When the 2022 World Cup qualification campaign kicks off this week, Cuba will take an approach it hasn’t tried in years: bringing in many of its best-qualified players.

For years only Cuban players who had contracts with INDER, the country’s governing body for sport, were selected to represent the national team. That will change this month. Cuba has asked several players based abroad – and outside the Cuban official sports system – to compete in a number of World Cup qualifiers.

That means potential national team debuts for Norwich City wing Onel Hernández, Spain-based defender Carlos Vázquez Fernández and San Marino-based striker Joel Apezteguía. For defender Jorge Luis Corrales, this also means a return to the national team after six years.

“I didn’t know whether to scream or laugh because there are a lot of conflicting emotions,” said Corrales, who currently plays in a US second division. “The images of many years with the national team and all the great moments went through my head. I think attending these moments will again be one of the best experiences I’ve had since arriving in the US. “

To external observers, the overseas players fall into a category that is difficult to distinguish from Cubans who have deviated from national teams at tournaments abroad or have defected elsewhere. But there is one important distinction that makes all the difference for Cuban officials: everyone either left the island with their parents as children or received government permission to go abroad.

Corrales, for example, got to visit his father in Miami after the 2015 Gold Cup, a major regional championship, and decided to stay after being granted a five-year visa. Since then he has played for several teams in Major League Soccer and the USL Championship, the second division in the USA, including for his current employer, FC Tulsa.

Apezteguía is hoping to make his national team debut at the age of 37. He played in Cuba until he was 24 before leaving to help his father run a bar and restaurant in Spain. After years of working in the smaller European leagues (Moldova, Albania and his current home in San Marino are highlights) and hoping to get noticed by Cuban football officials, the call finally came.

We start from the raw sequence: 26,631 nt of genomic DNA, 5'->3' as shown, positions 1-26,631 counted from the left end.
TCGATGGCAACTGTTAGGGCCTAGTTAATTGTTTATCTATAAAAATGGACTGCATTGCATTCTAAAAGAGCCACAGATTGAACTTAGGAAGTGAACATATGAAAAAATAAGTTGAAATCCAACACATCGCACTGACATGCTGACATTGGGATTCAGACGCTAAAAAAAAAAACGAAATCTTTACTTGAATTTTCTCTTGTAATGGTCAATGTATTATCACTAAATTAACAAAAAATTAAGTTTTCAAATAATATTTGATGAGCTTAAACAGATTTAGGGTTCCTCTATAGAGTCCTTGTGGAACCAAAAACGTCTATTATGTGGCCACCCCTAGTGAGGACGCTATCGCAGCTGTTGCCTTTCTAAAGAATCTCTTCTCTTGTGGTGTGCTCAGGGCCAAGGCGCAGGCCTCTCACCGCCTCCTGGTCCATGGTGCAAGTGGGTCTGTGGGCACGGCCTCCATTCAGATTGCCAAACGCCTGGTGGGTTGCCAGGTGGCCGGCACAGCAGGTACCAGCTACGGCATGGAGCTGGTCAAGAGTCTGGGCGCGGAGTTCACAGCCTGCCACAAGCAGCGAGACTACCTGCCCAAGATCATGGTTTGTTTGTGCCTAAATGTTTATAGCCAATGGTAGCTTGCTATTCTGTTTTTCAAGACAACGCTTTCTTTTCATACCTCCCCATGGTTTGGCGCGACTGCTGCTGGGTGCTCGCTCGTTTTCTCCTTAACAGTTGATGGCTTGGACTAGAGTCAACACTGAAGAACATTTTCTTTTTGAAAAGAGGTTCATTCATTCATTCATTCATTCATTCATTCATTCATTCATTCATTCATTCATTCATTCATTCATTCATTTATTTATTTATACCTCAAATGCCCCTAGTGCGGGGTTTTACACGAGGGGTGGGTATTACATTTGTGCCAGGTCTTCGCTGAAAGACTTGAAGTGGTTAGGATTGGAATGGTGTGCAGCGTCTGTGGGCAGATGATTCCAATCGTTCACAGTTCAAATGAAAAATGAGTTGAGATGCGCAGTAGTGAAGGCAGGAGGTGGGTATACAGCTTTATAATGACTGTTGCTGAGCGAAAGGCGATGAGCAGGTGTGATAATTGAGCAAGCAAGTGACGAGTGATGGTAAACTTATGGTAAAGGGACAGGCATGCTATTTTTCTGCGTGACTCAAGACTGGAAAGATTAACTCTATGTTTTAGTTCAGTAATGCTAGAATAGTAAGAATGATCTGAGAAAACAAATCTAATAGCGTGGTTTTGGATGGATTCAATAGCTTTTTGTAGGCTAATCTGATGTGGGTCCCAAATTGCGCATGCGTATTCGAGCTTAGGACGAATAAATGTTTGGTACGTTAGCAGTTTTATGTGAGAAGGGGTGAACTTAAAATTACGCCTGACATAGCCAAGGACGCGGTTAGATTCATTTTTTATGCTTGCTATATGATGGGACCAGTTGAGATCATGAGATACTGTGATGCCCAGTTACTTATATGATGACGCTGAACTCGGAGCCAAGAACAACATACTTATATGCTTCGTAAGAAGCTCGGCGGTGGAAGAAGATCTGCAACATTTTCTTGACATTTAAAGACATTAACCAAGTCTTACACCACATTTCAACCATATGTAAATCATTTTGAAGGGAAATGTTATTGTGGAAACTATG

Hernández, 28, left Cuba as a child to move to Germany. He began his professional career in the German second division before moving to Norwich City, where he contributed to promotion to the Premier League in 2019. That summer he became the first Cuban to play in the Premier League. A few months later, in a game against Manchester United, he became the first Cuban to score.

Hernández had expressed an interest in representing his country of birth in the past and even accepted an invitation to practice with the national team, but it still seemed impossible to qualify for an official game until this month.

Vázquez Fernández, a 21 year old named CaVaFe, traveled to Spain with his parents when he was 3 years old. There he developed his football game, rose through the academy of Atlético Madrid and temporarily trained with the first team. He has expressed his desire to wear the Cuba jersey for years but had no schedule in mind.

“I knew that first call would come,” he said. “Which I didn’t know if it would be sooner or later, 2028, 2025, 2021, but I knew it would happen. I’ve always been positive. “

What neither player is sure of, however, is why the calls are coming now.

Hernández was in regular contact with Cuba’s manager Pablo Elier Sánchez, including video chats, to find out about the team’s tactics. He and the other players said they felt Sánchez and a handful of other officials made their draft easier by working for several years to convince football and government officials to add them to the group.

Sánchez addressed the new faces in a brief airport interview when he arrived in Guatemala on Sunday and said they would “undoubtedly” strengthen his team.

“They are players who play in major leagues, top leagues in the world,” he said. “They will go a long way when it comes to the results the team can achieve.”

Cuba has not given an official explanation for its sudden openness to players outside the national sports system, or whether the success of these first steps could usher in an openness to a previously unthinkable perspective: the reinforcement of the Cuban sports teams with the defectors who represent the elite of the Cuban sports diaspora , not just soccer players like Osvaldo Alonso and Maikel Chang, but possibly baseball stars like José Abreu and Yuli Gurriel.

Notifications to Sánchez, Union officials and INDER were not returned.

The players hope that they can make a difference. Apezteguía said it had been difficult to watch the Cuban national team, who ranked 180th out of 210 FIFA members, and to know that he could raise the level of the game.

“It bothers you a little because you feel a little powerless,” he said. “You see it on TV without being able to help or represent your country, fight and give your all in the field. Now that this opportunity is here, we need to reflect on the present and this opportunity that we have been given. “

Cuba will play both of their first qualifying matches in Guatemala, playing against the hosts on Wednesday and four days later against Curaçao, the favorites to advance to the next round. However, those games could lay the foundation for a bigger Cuban goal: qualifying for an expanded 48-team World Cup in North America in 2026.

Even without a concrete answer to the timing of the decision, Cuba’s reinforcements are optimistic. This will be a first step in realizing the nation’s potential, especially as Cuban-based players are increasingly allowed to go abroad to try their luck in the best leagues in the world.

“We have so many children in Cuba who love football and they want to live the dream I’ve lived,” said Hernández.